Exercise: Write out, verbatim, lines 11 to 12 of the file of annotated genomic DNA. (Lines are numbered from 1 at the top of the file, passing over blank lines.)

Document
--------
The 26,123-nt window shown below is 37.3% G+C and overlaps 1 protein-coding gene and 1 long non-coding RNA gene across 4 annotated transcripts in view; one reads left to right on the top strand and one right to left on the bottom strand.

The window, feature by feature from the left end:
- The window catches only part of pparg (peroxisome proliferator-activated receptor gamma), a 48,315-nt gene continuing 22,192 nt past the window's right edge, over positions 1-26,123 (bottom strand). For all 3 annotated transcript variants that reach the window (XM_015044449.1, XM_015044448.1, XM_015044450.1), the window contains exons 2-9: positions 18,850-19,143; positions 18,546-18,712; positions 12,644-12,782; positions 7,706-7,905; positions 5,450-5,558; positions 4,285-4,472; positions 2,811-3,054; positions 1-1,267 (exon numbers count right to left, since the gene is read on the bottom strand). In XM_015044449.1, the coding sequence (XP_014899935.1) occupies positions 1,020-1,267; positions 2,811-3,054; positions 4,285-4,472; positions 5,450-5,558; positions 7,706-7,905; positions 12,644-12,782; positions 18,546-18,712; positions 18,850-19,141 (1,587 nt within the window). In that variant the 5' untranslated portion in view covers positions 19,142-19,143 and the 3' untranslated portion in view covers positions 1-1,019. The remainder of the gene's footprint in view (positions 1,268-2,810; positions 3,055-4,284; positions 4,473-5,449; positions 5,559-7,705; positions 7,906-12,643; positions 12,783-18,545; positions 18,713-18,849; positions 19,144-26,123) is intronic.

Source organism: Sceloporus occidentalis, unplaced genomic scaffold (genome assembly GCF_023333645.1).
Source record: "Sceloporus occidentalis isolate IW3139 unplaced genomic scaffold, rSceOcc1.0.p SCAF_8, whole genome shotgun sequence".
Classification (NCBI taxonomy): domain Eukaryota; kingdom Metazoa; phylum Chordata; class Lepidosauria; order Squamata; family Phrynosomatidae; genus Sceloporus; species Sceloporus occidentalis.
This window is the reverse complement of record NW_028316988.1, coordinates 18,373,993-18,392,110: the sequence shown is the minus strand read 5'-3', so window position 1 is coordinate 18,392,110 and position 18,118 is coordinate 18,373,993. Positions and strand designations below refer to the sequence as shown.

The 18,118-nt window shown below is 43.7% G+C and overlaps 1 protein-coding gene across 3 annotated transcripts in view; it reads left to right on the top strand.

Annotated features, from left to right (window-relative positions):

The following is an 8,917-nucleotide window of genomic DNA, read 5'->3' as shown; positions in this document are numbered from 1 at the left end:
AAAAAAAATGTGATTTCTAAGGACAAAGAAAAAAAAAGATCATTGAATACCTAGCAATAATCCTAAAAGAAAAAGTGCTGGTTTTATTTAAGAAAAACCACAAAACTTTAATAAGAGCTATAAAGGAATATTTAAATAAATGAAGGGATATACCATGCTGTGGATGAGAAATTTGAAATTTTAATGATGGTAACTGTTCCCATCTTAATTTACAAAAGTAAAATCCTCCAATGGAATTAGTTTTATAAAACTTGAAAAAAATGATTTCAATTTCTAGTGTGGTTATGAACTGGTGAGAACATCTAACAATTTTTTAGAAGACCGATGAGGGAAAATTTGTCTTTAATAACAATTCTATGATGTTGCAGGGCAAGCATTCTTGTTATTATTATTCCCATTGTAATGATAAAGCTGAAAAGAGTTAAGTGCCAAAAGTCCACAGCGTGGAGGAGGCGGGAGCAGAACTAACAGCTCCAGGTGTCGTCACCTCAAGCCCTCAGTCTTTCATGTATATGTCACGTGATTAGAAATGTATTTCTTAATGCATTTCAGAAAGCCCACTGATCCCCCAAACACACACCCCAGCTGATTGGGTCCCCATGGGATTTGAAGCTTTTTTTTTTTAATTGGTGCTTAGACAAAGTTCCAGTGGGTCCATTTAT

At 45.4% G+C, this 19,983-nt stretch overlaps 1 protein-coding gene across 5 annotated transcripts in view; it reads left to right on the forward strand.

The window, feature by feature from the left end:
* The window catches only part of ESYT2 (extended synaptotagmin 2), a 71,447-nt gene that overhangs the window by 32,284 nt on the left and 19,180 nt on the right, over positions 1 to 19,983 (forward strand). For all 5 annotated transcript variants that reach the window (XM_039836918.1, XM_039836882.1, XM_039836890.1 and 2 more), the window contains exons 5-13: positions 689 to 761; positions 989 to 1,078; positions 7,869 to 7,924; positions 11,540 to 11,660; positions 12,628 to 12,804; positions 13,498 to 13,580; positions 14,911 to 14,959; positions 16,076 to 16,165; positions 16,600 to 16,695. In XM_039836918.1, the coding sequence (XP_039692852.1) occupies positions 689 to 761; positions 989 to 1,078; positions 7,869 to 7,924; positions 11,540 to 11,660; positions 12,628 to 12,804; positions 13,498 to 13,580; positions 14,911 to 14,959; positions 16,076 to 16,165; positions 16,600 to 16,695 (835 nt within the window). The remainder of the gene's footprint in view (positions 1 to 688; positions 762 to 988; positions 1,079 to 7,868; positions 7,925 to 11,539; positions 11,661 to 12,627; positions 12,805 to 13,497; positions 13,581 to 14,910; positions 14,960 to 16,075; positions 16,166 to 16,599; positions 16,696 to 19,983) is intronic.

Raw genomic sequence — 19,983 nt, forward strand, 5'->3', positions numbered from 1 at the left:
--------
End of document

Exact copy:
AAAAAAAATGTGATTTCTAAGGACAAAGAAAAAAAAAGATCATTGAATACCTAGCAATAATCCTAAAAGAAAAAGTGCTGGTTTTATTTAAGAAAAACCACAAAACTTTAATAAGAGCTATAAAGGAATATTTAAATAAATGAAGGGATATACCATGCTGTGGATGAGAAATTTGAAATTTTAATGATGGTAACTGTTCCCATCTTAATTTACAAAAGTAAAATCCTCCAATGGAATTAGTTTTATAAAACTTGAAAAAAATGATTTCAATTTCTAGTGTGGTTATGAACTGGTGAGAACATCTAACAATTTTTTAGAAGACCGATGAGGGAAAATTTGTCTTTAATAACAATTCTATGATGTTGCAGGGCAAGCATTCTTGTTATTATTATTCCCATTGTAATGATAAAGCTGAAAAGAGTTAAGTGCCAAAAGTCCACAGCGTGGAGGAGGCGGGAGCAGAACTAACAGCTCCAGGTGTCGTCACCTCAAGCCCTCAGTCTTTCATGTATATGTCACGTGATTAGAAATGTATTTCTTAATGCATTTCAGAAAGCCCACTGATCCCCCAAACACACACCCCAGCTGATTGGGTCCCCATGGGATTTGAAGCTTTTTTTTTTTAATTGGTGCTTAGACAAAGTTCCAGTGGGTCCATTTAT

At 45.4% G+C, this 19,983-nt stretch overlaps 1 protein-coding gene across 5 annotated transcripts in view; it reads left to right on the forward strand.